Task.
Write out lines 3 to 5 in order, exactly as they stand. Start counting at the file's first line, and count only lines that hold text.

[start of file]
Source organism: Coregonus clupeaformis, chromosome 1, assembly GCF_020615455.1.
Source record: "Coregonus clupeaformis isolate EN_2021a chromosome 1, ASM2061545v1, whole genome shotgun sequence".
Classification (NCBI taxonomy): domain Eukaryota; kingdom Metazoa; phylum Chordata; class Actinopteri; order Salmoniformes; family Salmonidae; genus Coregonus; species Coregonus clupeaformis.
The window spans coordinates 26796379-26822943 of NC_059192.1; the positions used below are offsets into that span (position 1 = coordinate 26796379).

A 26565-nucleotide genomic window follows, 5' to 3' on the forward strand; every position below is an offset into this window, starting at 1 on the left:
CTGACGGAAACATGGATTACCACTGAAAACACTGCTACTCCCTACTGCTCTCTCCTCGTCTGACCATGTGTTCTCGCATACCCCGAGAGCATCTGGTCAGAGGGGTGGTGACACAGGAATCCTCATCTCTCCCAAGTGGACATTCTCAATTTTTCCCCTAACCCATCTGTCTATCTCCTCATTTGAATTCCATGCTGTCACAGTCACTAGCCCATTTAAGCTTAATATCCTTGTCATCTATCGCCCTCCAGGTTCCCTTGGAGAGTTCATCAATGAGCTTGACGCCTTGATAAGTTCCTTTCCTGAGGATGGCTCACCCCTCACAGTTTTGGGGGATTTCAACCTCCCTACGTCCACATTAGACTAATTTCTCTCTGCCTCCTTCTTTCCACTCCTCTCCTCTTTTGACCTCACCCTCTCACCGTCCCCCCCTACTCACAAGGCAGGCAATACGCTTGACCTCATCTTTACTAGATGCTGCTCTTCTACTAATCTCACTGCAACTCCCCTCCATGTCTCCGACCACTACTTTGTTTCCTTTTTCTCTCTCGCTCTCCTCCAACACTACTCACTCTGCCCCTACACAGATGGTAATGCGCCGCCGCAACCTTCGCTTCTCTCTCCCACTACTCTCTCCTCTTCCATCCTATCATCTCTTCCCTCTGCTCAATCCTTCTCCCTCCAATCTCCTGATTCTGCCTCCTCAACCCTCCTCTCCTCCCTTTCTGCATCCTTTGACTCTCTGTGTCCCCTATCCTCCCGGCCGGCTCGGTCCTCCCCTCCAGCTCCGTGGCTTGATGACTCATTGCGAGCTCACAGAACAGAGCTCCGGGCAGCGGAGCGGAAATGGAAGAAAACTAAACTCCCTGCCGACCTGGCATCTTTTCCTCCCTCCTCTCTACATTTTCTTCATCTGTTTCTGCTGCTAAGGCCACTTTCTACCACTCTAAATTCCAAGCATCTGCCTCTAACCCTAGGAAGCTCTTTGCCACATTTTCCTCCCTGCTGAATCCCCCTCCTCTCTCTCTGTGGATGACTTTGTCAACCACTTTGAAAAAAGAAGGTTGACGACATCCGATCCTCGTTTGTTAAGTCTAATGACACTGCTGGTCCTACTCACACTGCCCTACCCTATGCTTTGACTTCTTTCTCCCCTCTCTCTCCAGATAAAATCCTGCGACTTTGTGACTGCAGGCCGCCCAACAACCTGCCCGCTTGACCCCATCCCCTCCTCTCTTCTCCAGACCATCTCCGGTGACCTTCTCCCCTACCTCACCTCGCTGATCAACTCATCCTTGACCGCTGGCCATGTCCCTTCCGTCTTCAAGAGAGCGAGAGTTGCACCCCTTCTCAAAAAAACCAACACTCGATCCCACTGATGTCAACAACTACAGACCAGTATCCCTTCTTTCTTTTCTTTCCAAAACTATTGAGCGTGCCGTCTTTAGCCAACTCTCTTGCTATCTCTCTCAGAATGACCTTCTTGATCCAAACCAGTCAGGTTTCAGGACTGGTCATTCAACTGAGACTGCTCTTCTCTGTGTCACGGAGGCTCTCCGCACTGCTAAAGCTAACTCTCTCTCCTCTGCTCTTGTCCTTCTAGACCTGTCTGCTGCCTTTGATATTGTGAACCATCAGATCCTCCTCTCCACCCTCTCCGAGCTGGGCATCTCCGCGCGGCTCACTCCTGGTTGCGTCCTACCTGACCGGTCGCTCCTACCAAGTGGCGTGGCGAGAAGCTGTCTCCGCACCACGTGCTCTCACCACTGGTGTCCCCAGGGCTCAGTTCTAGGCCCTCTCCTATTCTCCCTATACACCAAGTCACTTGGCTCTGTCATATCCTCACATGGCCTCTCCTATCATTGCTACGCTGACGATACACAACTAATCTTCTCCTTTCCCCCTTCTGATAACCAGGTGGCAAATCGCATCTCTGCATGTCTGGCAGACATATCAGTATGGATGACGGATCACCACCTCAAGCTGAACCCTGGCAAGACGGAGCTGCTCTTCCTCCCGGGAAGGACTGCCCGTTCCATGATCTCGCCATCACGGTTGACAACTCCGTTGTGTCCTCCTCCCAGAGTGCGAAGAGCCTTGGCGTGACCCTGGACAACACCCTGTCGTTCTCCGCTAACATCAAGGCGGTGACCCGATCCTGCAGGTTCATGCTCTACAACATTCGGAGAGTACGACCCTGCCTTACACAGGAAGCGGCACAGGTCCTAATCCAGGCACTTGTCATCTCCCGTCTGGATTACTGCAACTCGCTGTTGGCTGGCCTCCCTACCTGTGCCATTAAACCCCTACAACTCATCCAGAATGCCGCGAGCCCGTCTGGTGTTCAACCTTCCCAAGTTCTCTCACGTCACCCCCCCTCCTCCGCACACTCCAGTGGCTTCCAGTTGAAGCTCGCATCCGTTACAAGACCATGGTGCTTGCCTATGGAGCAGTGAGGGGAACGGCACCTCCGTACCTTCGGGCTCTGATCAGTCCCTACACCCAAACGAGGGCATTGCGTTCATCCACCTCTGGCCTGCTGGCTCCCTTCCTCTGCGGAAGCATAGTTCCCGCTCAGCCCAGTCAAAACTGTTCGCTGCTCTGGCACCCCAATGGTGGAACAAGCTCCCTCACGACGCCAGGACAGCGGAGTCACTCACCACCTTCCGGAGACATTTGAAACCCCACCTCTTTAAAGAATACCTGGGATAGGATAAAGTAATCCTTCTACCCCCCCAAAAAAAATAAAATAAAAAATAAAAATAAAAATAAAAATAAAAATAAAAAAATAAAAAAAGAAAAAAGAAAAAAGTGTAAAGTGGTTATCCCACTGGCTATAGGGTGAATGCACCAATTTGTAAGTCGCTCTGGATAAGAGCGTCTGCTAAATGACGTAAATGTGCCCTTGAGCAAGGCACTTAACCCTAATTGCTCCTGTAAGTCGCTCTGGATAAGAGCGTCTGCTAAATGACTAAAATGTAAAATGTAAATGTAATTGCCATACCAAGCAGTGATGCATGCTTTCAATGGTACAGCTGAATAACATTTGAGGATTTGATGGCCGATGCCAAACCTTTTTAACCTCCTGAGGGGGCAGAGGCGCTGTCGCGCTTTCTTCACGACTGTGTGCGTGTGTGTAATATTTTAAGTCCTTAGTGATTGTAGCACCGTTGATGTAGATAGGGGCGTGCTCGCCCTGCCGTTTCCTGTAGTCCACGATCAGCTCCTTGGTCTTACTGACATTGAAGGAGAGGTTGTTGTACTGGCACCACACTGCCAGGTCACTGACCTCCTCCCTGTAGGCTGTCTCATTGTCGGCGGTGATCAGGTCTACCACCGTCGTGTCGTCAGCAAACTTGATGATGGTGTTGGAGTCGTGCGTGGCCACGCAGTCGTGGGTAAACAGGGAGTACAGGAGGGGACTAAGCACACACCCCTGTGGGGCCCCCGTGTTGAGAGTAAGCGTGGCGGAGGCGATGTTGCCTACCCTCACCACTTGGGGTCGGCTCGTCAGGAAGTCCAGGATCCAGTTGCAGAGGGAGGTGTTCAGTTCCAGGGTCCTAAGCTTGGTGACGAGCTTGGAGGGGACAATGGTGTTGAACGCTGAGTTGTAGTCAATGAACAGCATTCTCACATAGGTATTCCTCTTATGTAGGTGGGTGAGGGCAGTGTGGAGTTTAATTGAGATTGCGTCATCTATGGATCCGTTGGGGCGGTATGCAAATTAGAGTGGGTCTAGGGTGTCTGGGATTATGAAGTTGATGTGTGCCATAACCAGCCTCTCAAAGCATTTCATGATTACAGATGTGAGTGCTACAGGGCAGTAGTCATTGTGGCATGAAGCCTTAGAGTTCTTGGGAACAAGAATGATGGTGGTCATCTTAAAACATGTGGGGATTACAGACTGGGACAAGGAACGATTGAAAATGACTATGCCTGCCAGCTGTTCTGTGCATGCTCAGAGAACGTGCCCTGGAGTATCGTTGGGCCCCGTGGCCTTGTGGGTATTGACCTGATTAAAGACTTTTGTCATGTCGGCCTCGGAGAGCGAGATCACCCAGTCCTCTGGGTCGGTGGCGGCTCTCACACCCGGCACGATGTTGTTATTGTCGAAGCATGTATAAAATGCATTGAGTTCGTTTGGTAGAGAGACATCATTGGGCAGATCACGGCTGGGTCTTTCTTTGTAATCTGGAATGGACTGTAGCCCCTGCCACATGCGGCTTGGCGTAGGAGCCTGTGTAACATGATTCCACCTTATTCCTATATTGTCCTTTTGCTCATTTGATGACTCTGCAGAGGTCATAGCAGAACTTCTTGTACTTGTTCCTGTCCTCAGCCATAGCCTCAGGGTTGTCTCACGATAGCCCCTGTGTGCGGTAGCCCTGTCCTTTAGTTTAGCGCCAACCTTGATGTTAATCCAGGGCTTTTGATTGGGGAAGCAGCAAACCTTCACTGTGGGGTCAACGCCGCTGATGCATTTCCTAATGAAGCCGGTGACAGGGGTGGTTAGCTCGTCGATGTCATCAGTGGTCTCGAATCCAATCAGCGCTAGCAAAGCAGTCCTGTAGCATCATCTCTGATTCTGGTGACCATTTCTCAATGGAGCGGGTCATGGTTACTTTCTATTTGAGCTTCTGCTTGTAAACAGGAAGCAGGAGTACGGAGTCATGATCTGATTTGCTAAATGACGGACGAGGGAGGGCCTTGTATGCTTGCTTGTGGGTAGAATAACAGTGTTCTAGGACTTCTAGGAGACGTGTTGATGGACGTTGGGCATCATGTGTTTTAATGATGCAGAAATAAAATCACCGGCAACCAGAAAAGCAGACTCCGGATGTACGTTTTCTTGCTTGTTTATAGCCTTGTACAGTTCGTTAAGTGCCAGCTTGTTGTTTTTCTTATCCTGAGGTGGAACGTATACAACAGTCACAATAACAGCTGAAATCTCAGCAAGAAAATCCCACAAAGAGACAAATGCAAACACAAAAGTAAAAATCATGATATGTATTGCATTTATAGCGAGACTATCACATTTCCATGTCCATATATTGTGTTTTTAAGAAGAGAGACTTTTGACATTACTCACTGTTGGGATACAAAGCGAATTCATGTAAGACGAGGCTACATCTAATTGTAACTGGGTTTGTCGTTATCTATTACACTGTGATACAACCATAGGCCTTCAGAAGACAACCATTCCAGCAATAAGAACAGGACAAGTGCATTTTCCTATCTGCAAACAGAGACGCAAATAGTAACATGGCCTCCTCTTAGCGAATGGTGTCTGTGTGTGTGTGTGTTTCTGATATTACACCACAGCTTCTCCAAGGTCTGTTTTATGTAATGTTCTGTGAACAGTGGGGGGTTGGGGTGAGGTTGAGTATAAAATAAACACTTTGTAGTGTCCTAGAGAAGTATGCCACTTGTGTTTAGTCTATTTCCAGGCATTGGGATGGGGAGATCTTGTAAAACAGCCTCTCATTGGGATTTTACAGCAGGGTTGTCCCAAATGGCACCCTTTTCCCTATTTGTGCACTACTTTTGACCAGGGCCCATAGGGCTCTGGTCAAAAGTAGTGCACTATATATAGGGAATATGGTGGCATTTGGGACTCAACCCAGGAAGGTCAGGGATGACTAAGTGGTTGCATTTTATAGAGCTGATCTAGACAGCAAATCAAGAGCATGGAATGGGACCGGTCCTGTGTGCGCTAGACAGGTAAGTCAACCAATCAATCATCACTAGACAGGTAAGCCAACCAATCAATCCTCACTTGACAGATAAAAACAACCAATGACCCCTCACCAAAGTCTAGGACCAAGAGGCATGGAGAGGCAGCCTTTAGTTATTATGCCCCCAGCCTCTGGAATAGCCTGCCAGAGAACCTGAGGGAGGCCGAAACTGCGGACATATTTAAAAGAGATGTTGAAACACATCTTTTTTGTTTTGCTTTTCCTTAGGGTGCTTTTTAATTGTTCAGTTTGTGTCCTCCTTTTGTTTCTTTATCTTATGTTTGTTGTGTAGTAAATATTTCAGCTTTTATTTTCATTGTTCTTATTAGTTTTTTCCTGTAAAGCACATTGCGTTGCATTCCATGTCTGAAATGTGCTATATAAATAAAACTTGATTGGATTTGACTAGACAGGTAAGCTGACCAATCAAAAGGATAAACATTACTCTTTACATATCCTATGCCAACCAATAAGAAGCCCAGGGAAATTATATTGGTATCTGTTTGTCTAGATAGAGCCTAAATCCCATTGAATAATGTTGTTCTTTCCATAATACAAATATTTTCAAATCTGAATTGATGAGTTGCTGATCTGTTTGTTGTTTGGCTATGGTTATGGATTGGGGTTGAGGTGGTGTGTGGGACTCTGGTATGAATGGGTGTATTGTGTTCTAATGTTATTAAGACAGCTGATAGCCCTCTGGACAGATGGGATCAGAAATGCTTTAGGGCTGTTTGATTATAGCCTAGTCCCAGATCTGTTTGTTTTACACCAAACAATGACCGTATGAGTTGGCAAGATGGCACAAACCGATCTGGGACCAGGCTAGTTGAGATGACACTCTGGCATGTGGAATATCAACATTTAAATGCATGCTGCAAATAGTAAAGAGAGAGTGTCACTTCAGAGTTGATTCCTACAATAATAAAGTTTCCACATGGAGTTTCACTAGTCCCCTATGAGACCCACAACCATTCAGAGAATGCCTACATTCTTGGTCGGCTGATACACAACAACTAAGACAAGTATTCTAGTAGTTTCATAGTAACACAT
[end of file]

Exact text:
Classification (NCBI taxonomy): domain Eukaryota; kingdom Metazoa; phylum Chordata; class Actinopteri; order Salmoniformes; family Salmonidae; genus Coregonus; species Coregonus clupeaformis.
The window spans coordinates 26796379-26822943 of NC_059192.1; the positions used below are offsets into that span (position 1 = coordinate 26796379).

A 26565-nucleotide genomic window follows, 5' to 3' on the forward strand; every position below is an offset into this window, starting at 1 on the left: